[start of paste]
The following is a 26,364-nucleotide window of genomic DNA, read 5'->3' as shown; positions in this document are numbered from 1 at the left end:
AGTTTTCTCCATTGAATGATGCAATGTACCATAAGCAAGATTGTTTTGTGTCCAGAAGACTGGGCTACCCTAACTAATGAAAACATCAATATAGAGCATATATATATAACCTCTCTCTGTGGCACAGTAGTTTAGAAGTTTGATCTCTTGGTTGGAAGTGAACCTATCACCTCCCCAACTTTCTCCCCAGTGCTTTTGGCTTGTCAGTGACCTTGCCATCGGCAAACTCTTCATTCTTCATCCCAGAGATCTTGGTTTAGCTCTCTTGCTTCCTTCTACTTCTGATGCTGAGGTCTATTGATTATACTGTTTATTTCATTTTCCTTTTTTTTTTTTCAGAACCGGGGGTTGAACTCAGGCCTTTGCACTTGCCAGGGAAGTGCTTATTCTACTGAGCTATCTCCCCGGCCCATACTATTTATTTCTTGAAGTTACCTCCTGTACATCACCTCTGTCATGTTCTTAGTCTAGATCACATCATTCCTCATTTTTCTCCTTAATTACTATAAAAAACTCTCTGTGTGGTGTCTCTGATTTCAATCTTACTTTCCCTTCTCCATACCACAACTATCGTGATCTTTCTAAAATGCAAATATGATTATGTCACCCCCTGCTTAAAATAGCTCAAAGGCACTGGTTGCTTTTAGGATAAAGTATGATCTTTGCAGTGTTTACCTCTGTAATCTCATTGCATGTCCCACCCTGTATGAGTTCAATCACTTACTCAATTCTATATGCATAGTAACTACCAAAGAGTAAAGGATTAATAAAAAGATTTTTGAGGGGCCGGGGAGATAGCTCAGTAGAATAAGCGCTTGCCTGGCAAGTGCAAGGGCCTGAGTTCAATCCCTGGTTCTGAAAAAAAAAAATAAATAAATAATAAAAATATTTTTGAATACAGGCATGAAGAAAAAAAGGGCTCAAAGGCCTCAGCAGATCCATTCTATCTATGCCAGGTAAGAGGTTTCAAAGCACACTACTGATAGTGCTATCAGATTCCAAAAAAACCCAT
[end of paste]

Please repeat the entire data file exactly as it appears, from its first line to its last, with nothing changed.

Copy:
The following is a 26,364-nucleotide window of genomic DNA, read 5'->3' as shown; positions in this document are numbered from 1 at the left end:
AGTTTTCTCCATTGAATGATGCAATGTACCATAAGCAAGATTGTTTTGTGTCCAGAAGACTGGGCTACCCTAACTAATGAAAACATCAATATAGAGCATATATATATAACCTCTCTCTGTGGCACAGTAGTTTAGAAGTTTGATCTCTTGGTTGGAAGTGAACCTATCACCTCCCCAACTTTCTCCCCAGTGCTTTTGGCTTGTCAGTGACCTTGCCATCGGCAAACTCTTCATTCTTCATCCCAGAGATCTTGGTTTAGCTCTCTTGCTTCCTTCTACTTCTGATGCTGAGGTCTATTGATTATACTGTTTATTTCATTTTCCTTTTTTTTTTTTCAGAACCGGGGGTTGAACTCAGGCCTTTGCACTTGCCAGGGAAGTGCTTATTCTACTGAGCTATCTCCCCGGCCCATACTATTTATTTCTTGAAGTTACCTCCTGTACATCACCTCTGTCATGTTCTTAGTCTAGATCACATCATTCCTCATTTTTCTCCTTAATTACTATAAAAAACTCTCTGTGTGGTGTCTCTGATTTCAATCTTACTTTCCCTTCTCCATACCACAACTATCGTGATCTTTCTAAAATGCAAATATGATTATGTCACCCCCTGCTTAAAATAGCTCAAAGGCACTGGTTGCTTTTAGGATAAAGTATGATCTTTGCAGTGTTTACCTCTGTAATCTCATTGCATGTCCCACCCTGTATGAGTTCAATCACTTACTCAATTCTATATGCATAGTAACTACCAAAGAGTAAAGGATTAATAAAAAGATTTTTGAGGGGCCGGGGAGATAGCTCAGTAGAATAAGCGCTTGCCTGGCAAGTGCAAGGGCCTGAGTTCAATCCCTGGTTCTGAAAAAAAAAAATAAATAAATAATAAAAATATTTTTGAATACAGGCATGAAGAAAAAAAGGGCTCAAAGGCCTCAGCAGATCCATTCTATCTATGCCAGGTAAGAGGTTTCAAAGCACACTACTGATAGTGCTATCAGATTCCAAAAAAACCCAT